perennial vegetables/fruits : LUSENET : Countryside : One Thread

I'm trying to grow as many perennial edibles as possible. What do you grow and what do you do with the unusual ones? I'm technically in zone 3 but I have successfully grown zone 4 stuff. I have multiplier onions(same as top-set or Egyptian), rhubarb, asparagus,Jerusalem artichokes, chives, oregano, sage,horseradish, tomatillos (they reseed themselves every year), grapes, strawberries, blueberries, highbush cranberries(just starting), chokecherries, pincherries, elderberries, apples, and one Asian pear that hasn't borne fruit yet. I'm looking for more ideas.

-- Peg (, April 18, 2000


Raspberries would grow in zone 3 and there are probably some nuts such as walnuts and chestnuts that would grow in your zone as well. They may take longer to bear fruit but they are a good source of protein if you're thinking along the self-sufficiency line.

-- Colleen (, April 18, 2000.

Peg, sounds to me like you are doing pretty well! I don't know if the Asian pear will produce for you there or not, though -- seems to me they are hardy to zone 5?? I'm not sure. Which ones do you consider unusual? I've used most of the ones you mention, grow some of them, but I don't know if I would think of any of them as being really unusual? (Though I have some friends who think anything that they can't get in the store is unusual -- plus a lot of what IS in the store!! :-)

-- Kathleen Sanderson (, April 18, 2000.

There is also sorrel,nettles(you can plant these from a wild patch,use gloves when you pick them), lovage (use in soups where you would use celery),daylilies, and many plants that we grow as annuals will come back every year if you let them winter over or reseed.Some of those include spinach,lettuce,kale,mustard,orach,breadseed poppies,swiss chard,and, to some extent,collards. Our collards were not as hardy as the kale.Our nasturtuiums also reseed, and we eat those in salads or as garnishes.

-- Rebekah (, April 18, 2000.

Thank you for the suggestions! I had forgotten to mention the raspberries because they are planted at our old place that we are now renting out. I have to transplant some this spring soon. We also have a butternut tree here that my grandmother planted, and sadly, a black walnut that I planted many years ago that had just started to bear a good crop. Sadly, because that tree is also at the other house.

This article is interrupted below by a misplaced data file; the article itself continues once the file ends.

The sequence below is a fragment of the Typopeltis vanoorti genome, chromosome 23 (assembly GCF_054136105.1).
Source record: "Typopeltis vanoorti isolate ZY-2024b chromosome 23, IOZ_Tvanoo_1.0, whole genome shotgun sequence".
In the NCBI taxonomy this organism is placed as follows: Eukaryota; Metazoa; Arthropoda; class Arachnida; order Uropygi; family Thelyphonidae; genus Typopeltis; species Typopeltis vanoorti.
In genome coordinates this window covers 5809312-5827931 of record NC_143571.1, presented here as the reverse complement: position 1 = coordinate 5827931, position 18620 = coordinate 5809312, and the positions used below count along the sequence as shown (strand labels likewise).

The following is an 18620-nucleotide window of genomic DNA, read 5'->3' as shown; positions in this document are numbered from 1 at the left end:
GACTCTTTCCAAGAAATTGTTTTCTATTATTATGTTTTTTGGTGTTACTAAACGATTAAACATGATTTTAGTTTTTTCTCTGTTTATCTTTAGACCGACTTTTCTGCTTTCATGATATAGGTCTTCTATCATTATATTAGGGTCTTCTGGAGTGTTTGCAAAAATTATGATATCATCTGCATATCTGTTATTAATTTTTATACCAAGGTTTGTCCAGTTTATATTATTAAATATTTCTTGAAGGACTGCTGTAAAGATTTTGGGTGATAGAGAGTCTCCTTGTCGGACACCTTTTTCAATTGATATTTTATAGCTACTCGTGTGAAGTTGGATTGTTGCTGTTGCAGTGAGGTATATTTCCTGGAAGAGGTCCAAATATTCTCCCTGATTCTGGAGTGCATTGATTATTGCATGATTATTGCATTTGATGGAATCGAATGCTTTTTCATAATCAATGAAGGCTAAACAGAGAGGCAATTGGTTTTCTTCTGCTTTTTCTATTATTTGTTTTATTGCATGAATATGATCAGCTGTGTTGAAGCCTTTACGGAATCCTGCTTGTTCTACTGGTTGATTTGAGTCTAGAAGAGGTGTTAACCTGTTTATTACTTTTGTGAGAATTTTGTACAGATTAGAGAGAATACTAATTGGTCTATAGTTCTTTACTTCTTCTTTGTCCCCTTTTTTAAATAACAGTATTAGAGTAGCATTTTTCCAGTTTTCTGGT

I am very interested in the greens that Rebekah suggested. I didn't know that they would reseed. I suppose I've never given them the chance. And I didn't know that lovage could be used like celery. That's the kind of thing I meant by "unusual". But how could you know what I've grown, so it was poorly worded. Dill also reseeds nicely.

I hope people keep making suggestions. This is fascinating!

-- Peg (, April 18, 2000.

Peg, where in zone 3 are you? (If you don't mind my asking?) Because we are on the south edge of zone 4 here; we can grow butternuts, and with some difficulty the hardiest peaches, but not black walnuts. Well, we've got some little black walnut trees, because my husband got them free, but we've been told they probably won't produce here. I am curious about what grows where -- how many of you have read Tree Crops, by J. Russell Smith? It's an old book, but has a lot of good info. and some range maps where he believed the trees he was writing about would grow and produce. As we are considering where else would be a good place to homestead, those range maps are one of my guides. Anyone have any reason to believe they aren't accurate?

-- Kathleen Sanderson (, April 18, 2000.

We are about 30 miles south of the tip of Lake Superior. The lake basin climbs from an elevation of 600 feet above sea level to over 1200 feet where we are. We have hotter summers and colder winters than near the lake, but also more snow cover. I was also told the black walnuts wouldn't produce here even if they grew. But I often try to push the envelope. 3 years ago it produced 3 nuts. The next year about 50, and last year a grocery bag full. The trees are about 17 years old however. I think we have some kind of micro-climate going here. I should clarify. I planted 2 trees, one is much larger than the other and the larger one produced all the nuts.

-- Peg (, April 18, 2000.

I forgot to mention roses-we don't usually think of them as an edible, but I love the petals on those wild roses, and rugosa roses make huge rose hips which can be used in tea,eaten fresh,I've heard of making jelly but haven't tried that. The hips can be cut in half and dried for vitamin C in the winter. If you'd like to try the orach,I have a lot of seed for it.

-- Rebekah (, April 19, 2000.

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